Also read: Mahindra KUV100 launched at Rs 4.42 lakh
Mahindra & Mahindra (M&M) has released the first official pictures of the all-new KUV100, earlier codenamed the S101. The KUV100, pronounced as ‘one double oh’ in keeping with M&M’s tradition of christening its cars with names that end with an O, is a compact SUV which, as the numeric ‘100’ suggests, sits below the TUV300 in M&M’s portfolio.
The KUV100 is the smallest and most affordable SUV M&M has ever made, and is a big leap of faith by the company into the ultra-competitive hatchback segment. The KUV100 will be directly pitted against giants like the Suzuki Swift and Hyundai Grand i10 and M&M has ambitions of stealing market share from these segment leaders. It’s a tall order no doubt but M&M is banking on the fact that the KUV100’s crossover design will be the differentiator and help it stand out in a sea of conventional hatchbacks.
Mahindra KUV100 rear styling spy pic
In fact, the KUV100’s design is anything but conventional and it’s guaranteed to stand out in the parking lot. However, M&M’s designers who don’t believe that less is more, have once again gone overboard with the styling. There’s a mishmash of design elements and excessive detailing which makes the KUV100 look a bit kitsch.
The nose has many layers and the pinched grille seems to have been inspired by the Range Rover Evoque. In fact, there’s a bit of Nissan Juke as well. The tough-looking skid plate lends to the KUV100’s SUV credentials but the talking point will be the very striking pair of headlights with LEDs that stretch back almost to the A-pillar.
The smooth and rounded sides are less extreme except for the pronounced fold or character line that extends from the rear doors into the tailgate. You can’t miss the bulging wheel arches either which make the 14-inch wheels and tyres look disproportionately small.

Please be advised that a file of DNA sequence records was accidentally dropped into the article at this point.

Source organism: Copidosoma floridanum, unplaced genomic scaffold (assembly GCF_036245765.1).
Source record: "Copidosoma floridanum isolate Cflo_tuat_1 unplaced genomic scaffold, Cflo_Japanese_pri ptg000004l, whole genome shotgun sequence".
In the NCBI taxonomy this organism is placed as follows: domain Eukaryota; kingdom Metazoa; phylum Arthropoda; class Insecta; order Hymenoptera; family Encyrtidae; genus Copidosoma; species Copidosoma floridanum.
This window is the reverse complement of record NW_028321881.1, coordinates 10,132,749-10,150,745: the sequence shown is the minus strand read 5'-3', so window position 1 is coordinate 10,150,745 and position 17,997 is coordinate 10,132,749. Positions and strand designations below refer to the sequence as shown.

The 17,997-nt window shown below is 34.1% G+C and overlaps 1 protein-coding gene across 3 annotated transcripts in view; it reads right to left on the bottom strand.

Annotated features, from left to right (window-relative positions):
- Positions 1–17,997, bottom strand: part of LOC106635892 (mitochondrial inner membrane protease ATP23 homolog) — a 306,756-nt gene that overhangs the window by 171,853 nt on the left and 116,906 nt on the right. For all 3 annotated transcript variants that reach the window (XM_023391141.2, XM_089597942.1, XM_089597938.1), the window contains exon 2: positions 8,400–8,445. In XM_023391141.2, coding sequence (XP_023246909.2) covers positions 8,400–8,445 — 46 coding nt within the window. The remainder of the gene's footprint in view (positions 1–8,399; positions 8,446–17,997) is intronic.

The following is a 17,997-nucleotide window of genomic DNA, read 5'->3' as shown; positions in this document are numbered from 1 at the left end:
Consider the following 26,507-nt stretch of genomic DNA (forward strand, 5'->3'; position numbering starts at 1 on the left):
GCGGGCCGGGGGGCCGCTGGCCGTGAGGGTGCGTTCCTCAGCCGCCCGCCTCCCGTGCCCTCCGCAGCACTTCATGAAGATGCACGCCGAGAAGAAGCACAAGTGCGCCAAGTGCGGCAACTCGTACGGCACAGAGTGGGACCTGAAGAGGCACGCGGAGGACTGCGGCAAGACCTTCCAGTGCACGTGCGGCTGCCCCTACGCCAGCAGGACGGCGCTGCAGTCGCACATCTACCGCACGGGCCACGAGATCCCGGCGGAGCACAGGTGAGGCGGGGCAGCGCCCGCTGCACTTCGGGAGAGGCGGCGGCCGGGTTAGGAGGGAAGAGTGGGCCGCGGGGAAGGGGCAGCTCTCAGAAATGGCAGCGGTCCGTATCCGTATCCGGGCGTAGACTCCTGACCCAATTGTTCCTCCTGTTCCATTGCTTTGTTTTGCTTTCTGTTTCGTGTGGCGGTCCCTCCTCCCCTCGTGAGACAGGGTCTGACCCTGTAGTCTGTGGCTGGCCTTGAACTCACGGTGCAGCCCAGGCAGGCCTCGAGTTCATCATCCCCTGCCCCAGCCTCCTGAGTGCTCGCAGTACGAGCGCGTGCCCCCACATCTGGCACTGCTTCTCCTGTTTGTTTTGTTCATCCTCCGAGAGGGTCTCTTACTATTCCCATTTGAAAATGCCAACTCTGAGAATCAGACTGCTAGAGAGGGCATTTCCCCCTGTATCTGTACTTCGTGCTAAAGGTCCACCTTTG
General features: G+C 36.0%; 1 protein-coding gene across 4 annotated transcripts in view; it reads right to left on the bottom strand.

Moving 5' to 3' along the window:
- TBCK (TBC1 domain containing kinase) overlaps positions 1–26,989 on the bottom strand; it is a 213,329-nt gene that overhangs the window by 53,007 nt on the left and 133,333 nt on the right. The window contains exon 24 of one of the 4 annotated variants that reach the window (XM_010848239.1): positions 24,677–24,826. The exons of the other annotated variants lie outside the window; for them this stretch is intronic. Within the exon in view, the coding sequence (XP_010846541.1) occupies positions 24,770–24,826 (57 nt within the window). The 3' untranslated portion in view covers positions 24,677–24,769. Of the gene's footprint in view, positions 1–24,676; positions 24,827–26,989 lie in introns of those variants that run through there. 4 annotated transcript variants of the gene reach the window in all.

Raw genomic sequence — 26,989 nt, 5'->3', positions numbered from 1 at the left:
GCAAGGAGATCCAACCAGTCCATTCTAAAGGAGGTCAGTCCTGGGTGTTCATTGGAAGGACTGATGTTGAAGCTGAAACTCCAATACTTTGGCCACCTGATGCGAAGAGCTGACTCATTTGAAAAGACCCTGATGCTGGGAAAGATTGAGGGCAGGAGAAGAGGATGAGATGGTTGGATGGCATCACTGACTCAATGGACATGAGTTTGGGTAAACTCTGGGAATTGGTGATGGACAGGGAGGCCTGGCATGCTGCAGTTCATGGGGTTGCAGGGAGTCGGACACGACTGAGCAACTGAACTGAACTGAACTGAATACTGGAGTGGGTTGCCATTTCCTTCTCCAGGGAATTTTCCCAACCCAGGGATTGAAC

The rearward sloping roofline and hidden handles for the rear doors, as found on the Chevrolet Beat, give it a sleek profile and the roof line is more hatch-like than SUV.
The cab-forward design, with the A-pillar starting just after the front wheel arch, hints at spacious interior room, and earlier spy pictures have shown the car gets a bench seat for the front row to make the KUV100 a six-seater. Unlike the Datsun Go which has a pseudo sixth seat, the KUV100’s +1 in the centre comes with a lap belt. However, it’s not the place you’d want to be in, in the event of a crash.
To accommodate the front bench, the gearstick is mounted on the dash, while a smart instrument binnacle layout includes multimedia controls and space for a small screen.Underpinning the KUV100 is an all-new platform developed from a clean sheet of paper. It’s the second monocoque chassis after the XUV500 and uses a similar transverse front-engine, front-wheel-drive layout. There are no plans to introduce a 4x4 version as there would be few takers for it in the segment and would unnecessarily add to cost and weight. The suspension system is quite conventional with MacPherson struts up front and a twist-beam axle in the rear.
The KUV100 also sees the introduction of Mahindra’s all-new engine family badged mFalcon and two other engine options – an 82bhp 1.2-litre three-cylinder petrol engine and 77bhp 1.2-litre three-cylinder diesel engine, both mated to an all-new five-speed manual transmission. M&M is also working on an automatic version with a Magnetti Marelli-sourced AMT unit.
Four variants of the KUV100 will be available, with ABS and airbags standard across the entire range. Top-spec variants are expected to be well equipped and higher variants of the diesel will come with a dual-mass flywheel for better refinement.